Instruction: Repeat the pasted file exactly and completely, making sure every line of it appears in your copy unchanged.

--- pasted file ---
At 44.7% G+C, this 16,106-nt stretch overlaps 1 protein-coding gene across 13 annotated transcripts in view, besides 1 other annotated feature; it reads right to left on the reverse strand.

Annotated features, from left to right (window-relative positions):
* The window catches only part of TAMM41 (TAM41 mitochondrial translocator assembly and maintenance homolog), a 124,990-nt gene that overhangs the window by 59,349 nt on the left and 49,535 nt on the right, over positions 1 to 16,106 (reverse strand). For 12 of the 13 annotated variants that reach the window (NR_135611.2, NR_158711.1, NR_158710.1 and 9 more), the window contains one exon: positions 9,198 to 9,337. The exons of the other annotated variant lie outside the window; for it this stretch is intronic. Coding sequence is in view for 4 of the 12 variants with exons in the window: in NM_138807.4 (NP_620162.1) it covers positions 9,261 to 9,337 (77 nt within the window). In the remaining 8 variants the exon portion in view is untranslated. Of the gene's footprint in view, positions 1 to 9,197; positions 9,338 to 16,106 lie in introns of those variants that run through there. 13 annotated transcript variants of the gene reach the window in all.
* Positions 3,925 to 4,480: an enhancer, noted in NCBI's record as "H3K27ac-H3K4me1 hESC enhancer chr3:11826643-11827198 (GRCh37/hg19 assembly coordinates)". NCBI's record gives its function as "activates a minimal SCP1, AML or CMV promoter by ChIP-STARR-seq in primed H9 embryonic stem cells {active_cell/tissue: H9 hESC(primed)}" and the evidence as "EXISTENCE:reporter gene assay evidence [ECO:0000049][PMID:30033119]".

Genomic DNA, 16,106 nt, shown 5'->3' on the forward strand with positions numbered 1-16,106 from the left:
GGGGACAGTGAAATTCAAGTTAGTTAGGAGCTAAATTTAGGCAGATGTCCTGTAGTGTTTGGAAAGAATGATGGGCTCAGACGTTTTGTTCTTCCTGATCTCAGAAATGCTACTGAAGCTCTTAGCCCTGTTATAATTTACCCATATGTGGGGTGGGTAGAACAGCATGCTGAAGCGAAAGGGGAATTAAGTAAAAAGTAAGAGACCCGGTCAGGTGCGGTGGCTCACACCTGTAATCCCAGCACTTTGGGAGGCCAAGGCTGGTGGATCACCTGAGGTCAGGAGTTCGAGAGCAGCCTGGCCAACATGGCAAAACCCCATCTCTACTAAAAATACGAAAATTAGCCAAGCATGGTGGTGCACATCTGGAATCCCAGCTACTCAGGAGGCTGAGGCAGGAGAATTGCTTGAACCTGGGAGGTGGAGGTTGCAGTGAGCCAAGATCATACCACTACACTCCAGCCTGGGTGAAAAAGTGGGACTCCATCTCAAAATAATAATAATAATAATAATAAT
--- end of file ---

At 44.7% G+C, this 16,106-nt stretch overlaps 1 protein-coding gene across 13 annotated transcripts in view, besides 1 other annotated feature; it reads right to left on the reverse strand.

Annotated features, from left to right (window-relative positions):
* The window catches only part of TAMM41 (TAM41 mitochondrial translocator assembly and maintenance homolog), a 124,990-nt gene that overhangs the window by 59,349 nt on the left and 49,535 nt on the right, over positions 1 to 16,106 (reverse strand). For 12 of the 13 annotated variants that reach the window (NR_135611.2, NR_158711.1, NR_158710.1 and 9 more), the window contains one exon: positions 9,198 to 9,337. The exons of the other annotated variant lie outside the window; for it this stretch is intronic. Coding sequence is in view for 4 of the 12 variants with exons in the window: in NM_138807.4 (NP_620162.1) it covers positions 9,261 to 9,337 (77 nt within the window). In the remaining 8 variants the exon portion in view is untranslated. Of the gene's footprint in view, positions 1 to 9,197; positions 9,338 to 16,106 lie in introns of those variants that run through there. 13 annotated transcript variants of the gene reach the window in all.
* Positions 3,925 to 4,480: an enhancer, noted in NCBI's record as "H3K27ac-H3K4me1 hESC enhancer chr3:11826643-11827198 (GRCh37/hg19 assembly coordinates)". NCBI's record gives its function as "activates a minimal SCP1, AML or CMV promoter by ChIP-STARR-seq in primed H9 embryonic stem cells {active_cell/tissue: H9 hESC(primed)}" and the evidence as "EXISTENCE:reporter gene assay evidence [ECO:0000049][PMID:30033119]".

Genomic DNA, 16,106 nt, shown 5'->3' on the forward strand with positions numbered 1-16,106 from the left:
GGGGACAGTGAAATTCAAGTTAGTTAGGAGCTAAATTTAGGCAGATGTCCTGTAGTGTTTGGAAAGAATGATGGGCTCAGACGTTTTGTTCTTCCTGATCTCAGAAATGCTACTGAAGCTCTTAGCCCTGTTATAATTTACCCATATGTGGGGTGGGTAGAACAGCATGCTGAAGCGAAAGGGGAATTAAGTAAAAAGTAAGAGACCCGGTCAGGTGCGGTGGCTCACACCTGTAATCCCAGCACTTTGGGAGGCCAAGGCTGGTGGATCACCTGAGGTCAGGAGTTCGAGAGCAGCCTGGCCAACATGGCAAAACCCCATCTCTACTAAAAATACGAAAATTAGCCAAGCATGGTGGTGCACATCTGGAATCCCAGCTACTCAGGAGGCTGAGGCAGGAGAATTGCTTGAACCTGGGAGGTGGAGGTTGCAGTGAGCCAAGATCATACCACTACACTCCAGCCTGGGTGAAAAAGTGGGACTCCATCTCAAAATAATAATAATAATAATAATAAT